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# "Copyright Notice", please do not remove. # Written by Kevin Ng # The full tutorial on this subject can be found @ http://kevinhng86.iblog.website or http://programming.world.edu. # Release date to http://programming.world.edu will lag one week after release on http://kevinhng86.iblog.website # This source code file is a part of Kevin Ng's Z library. # This source code is licenses under CCDL-1.0 A copy of CDDL1.0 can be found at https://opensource.org/licenses/CDDL-1.0 # End "Copyright Notice" # Notice: This is the normal usage version of infinity multiplication written for R Programming Language and is designed for a production environmen. # The first limitation of this version is how much memory R Programming Language allow the string to be store. # The second limitation is how much memory R's environment can assign to the program. # If memory allow, for this version a string can only be less than 1,073,741,823 digits # # Example of memory usage calculation: # 500 megabyte string of digits multiply to another 500 megabyte string of digits. # 1000 Mb of memory to store the strings outside of the function. # 1000 Mb of memory for when the strings are passing into the function. # 1000 Mb for the answer string. # 100 Mb (this can vary but most likely to be less than this) for script operation. # 3100 Mb of memory is requires for adding two strings of digits that costed 500MB per string. infiX <- function (a, b){ # This function is to be use until R platform have a search POS that is not grepexpr. # If grepexpr found a match on the first position of the string or the second, it will treat both position as position one. # This is from the left side of the string. options(scipen = 12) searchPos <- function(match, string){ found <- -1 for ( i in 1:nchar(string)){ if ( substr(string,i,i) == match ){ found <- i; break; } } return(found); } isaNeg <- ifelse(substr(a,1,1) == "-", 1 , 0); isbNeg <- ifelse(substr(b,1,1) == "-" , 1 , 0); a <- gsub("^[+-]+", "" , a); b <- gsub("^[+-]+", "" , b); a <- gsub("^0+", "", a); b <- gsub("^0+", "", b); aDecPos <- searchPos(".",a); bDecPos <- searchPos(".",b); oDecPos <- 0; if ( aDecPos > -1){ a <- gsub("0+$", "", a); aDecPos <- ifelse( ((nchar(a) - aDecPos) > 0), (nchar(a) - aDecPos) , 0); a <- gsub("[.]", "", a); } if ( bDecPos > -1){ b <- gsub("0+$", "", b); bDecPos <- ifelse( ((nchar(b) - bDecPos) > 0), (nchar(b) - bDecPos) , 0); b <- gsub("[.]", "", b); } if ( (nchar(a) < 1 || nchar(b) < 1 ) ){ return("0"); } if ( a == "1" && aDecPos < 1 ){ if ( bDecPos > 0 ){ b <- paste(substr(b, 0,nchar(b) - bDecPos), "." ,substr(b, nchar(b) - bDecPos + 1, nchar(b)), sep=""); b <- ifelse(substr(b,1,1) == ".", paste("0", b, sep="") , b); return(ifelse((isaNeg != isbNeg), paste("-", b, sep="") , b)); } return(ifelse((isaNeg != isbNeg), paste("-", b, sep="") , b)); } if ( b == "1" && bDecPos < 1 ){ if ( aDecPos > 0 ){ a <- paste(substr(a, 0,nchar(a) - aDecPos), "." ,substr(a, nchar(a) - aDecPos + 1, nchar(a)), sep=""); a <- ifelse(substr(a,1,1) == ".", paste("0", a, sep="") , a); return(ifelse((isaNeg != isbNeg), paste("-", a, sep="") , a)); } return(ifelse((isaNeg != isbNeg), paste("-", a, sep="") , a)); } if ( aDecPos > -1 || bDecPos > -1 ){ aDecPos <- ifelse(aDecPos > -1 , aDecPos , 0); bDecPos <- ifelse(bDecPos > -1 , bDecPos , 0); oDecPos <- aDecPos + bDecPos; } temp <- 0; alen <- nchar(a); blen <- nchar(b); output <- ""; posr <- 0; posw <- 0; digit <- 5; # Do not change this to above 7, as.numeric will produce error result and this function will also produce incorrect answer. This function is tested throughly from 1 - 7 digits. # Change this to beyond 5 is your own risk. Above 7 it is a gurantee that will not get the correct format with the current version of R at this time of writting. negdigit <- digit * - 1 pad0 <- ""; for (i in seq(1,digit - 1,1) ){ pad0 <- paste("0", pad0, sep="") } for ( bi in seq(blen, 1, negdigit )){ z <- as.numeric(substr(b, bi - digit + 1 , bi)); outlen <- nchar(output); leftover <- 0; if ( outlen < 1 ){ for ( ai in seq(alen,1, negdigit )){ temp <- toString( as.numeric(substr(a, ai - digit + 1, ai)) * z + leftover); leftover <- strtoi(substr(temp,1, nchar(temp) - digit)); leftover <- ifelse( is.na(leftover), 0, leftover); temp <- paste(pad0, temp, sep=""); output <- paste( substr(temp, nchar(temp) - digit + 1, nchar(temp)), output, sep=""); } if ( leftover > 0 ){ leftover <- paste(pad0, toString(leftover), sep=""); output <- paste( substr(leftover, nchar(leftover) - digit + 1, nchar(leftover)), output, sep=""); } } else { remainder <- 0; tempadd <- 0; loopidx <- 0; for ( ai in seq(alen,1, negdigit )){ posw <- (posr + loopidx) * digit; temp <- toString( as.numeric(substr(a, ai - digit + 1, ai)) * z + leftover + remainder); templen <- nchar(temp); leftover <- as.numeric(substr(temp,1, templen - digit)); leftover <- ifelse( is.na(leftover),0,leftover); outposval <- as.numeric(substr(output,(outlen - (posw + digit) + 1), outlen - posw)); outposval <- ifelse( is.na(outposval), 0, outposval); tempadd <- toString( as.numeric(substr(temp, ifelse(templen - digit + 1 > 1, templen - digit + 1, 1) , templen)) + outposval); remainder <- as.numeric(substr(tempadd,1, nchar(tempadd) - digit)); remainder <- ifelse( is.na(remainder), 0, remainder); tempadd <- paste(pad0, substr(tempadd, nchar(tempadd) - digit + 1, nchar(tempadd)), sep=""); outlen <- nchar(output); output <- paste( ifelse(outlen - posw + digit + 1 < 1 , "", substr(output,1, outlen - (posw + digit))) , substr(tempadd, nchar(tempadd) - digit + 1, nchar(tempadd)) , substr(output, ifelse(outlen - posw + 1 > 1, outlen - posw + 1, 1), outlen ), sep=""); loopidx <- loopidx + 1 } if ( remainder + leftover > 0 ){ leftover <- paste(pad0, toString(leftover + remainder), sep=""); output <- paste( substr(leftover, (nchar(leftover) - digit + 1), nchar(leftover)), output, sep=""); } } posr <- posr + 1 } if ( oDecPos > 0 ){ while ( nchar(output) < oDecPos){ output = paste("0",output, sep=""); } output <- paste(substr(output, 0, nchar(output) - oDecPos), "." ,substr(output, nchar(output) - oDecPos + 1, nchar(output)), sep=""); output <- gsub("^0+", "", output); output <- gsub("0+$", "", output); output <- gsub("[.]+$", "", output); output <- ifelse( substr(output,1,1) == '.' , paste("0", output, sep="") , output); return (ifelse(isaNeg != isbNeg, paste("-", output, sep="") , output )); } output <- gsub("^0+", "", output); return (ifelse(isaNeg != isbNeg, paste("-", output, sep="") , output )); } x = "-11111111111111111111111111111111111111111111111111111111111111111111112222222222222222222222222"; y = "-99999999999999999999999999999999999999999999999999999999999999999999999999999999999999999999999"; c = infiX(x,y); print(c);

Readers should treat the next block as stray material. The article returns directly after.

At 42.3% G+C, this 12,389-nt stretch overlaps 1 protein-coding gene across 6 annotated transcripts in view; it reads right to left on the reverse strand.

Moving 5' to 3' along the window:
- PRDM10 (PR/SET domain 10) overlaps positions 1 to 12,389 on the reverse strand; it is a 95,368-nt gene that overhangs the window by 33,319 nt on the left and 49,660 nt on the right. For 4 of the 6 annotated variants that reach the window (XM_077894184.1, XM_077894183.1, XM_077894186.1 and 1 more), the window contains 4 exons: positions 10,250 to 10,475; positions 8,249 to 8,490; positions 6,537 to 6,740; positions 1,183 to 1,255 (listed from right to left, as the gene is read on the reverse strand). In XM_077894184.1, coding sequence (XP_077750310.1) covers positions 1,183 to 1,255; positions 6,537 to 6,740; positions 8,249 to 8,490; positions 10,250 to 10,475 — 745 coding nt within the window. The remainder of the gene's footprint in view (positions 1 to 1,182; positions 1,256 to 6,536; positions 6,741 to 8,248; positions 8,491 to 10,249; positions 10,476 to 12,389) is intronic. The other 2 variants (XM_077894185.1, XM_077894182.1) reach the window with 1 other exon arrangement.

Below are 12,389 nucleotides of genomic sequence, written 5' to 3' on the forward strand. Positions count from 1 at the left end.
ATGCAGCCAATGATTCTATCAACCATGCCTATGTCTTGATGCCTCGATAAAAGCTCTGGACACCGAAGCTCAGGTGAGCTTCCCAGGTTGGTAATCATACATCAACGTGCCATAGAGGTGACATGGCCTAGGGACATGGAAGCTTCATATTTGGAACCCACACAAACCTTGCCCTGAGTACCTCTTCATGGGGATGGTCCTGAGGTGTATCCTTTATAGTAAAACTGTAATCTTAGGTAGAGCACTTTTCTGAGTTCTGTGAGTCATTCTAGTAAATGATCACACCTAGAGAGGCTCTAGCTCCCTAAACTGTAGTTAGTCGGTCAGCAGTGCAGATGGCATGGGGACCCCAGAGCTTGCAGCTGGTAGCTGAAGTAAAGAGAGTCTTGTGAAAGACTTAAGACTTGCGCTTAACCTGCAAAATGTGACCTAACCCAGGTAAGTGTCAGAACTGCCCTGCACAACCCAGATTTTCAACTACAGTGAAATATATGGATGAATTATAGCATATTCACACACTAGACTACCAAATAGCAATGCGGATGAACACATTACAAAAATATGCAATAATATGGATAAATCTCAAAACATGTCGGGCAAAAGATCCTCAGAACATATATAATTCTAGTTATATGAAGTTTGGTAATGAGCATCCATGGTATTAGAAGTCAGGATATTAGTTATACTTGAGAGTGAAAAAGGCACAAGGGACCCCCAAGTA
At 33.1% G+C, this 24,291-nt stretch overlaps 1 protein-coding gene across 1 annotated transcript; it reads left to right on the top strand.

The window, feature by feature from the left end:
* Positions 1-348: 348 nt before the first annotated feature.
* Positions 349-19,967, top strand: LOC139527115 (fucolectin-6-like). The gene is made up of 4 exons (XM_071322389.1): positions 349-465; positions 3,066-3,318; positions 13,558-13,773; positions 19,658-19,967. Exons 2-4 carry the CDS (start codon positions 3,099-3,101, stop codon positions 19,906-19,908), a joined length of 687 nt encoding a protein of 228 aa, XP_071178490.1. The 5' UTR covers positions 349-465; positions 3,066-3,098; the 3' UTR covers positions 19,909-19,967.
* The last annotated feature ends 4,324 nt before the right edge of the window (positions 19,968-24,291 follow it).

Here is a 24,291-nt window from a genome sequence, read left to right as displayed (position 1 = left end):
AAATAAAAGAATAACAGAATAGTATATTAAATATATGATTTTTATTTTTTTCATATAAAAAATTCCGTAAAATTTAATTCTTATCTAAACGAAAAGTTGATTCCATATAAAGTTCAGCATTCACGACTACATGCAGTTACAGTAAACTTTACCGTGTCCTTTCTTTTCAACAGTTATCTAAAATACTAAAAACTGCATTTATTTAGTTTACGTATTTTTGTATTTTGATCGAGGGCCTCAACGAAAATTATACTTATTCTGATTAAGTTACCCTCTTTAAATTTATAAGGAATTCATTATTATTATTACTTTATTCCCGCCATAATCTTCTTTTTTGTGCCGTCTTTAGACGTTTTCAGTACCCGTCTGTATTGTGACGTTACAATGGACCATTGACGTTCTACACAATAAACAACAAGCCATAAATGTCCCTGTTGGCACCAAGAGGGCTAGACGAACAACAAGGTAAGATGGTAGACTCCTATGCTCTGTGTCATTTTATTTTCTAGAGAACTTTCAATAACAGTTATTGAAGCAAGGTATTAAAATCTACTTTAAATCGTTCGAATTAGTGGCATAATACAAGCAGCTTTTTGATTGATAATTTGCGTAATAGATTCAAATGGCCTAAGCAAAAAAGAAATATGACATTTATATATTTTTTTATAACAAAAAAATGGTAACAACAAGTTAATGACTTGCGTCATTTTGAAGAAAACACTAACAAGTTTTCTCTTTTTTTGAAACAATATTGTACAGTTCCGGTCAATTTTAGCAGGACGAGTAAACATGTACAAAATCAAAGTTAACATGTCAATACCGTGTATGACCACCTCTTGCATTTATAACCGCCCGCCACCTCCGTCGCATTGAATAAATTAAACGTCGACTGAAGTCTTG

This post was written by Kevin and was first post @ http://kevinhng86.iblog.website.

Original Post Name: "Working With Number – Infinity Multiplication – Optimised The Code – R".

Original Post Link: https://kevinhng86.iblog.website/2017/02/21/working-with-number-infinity-multiplication-optimised-the-code-r/.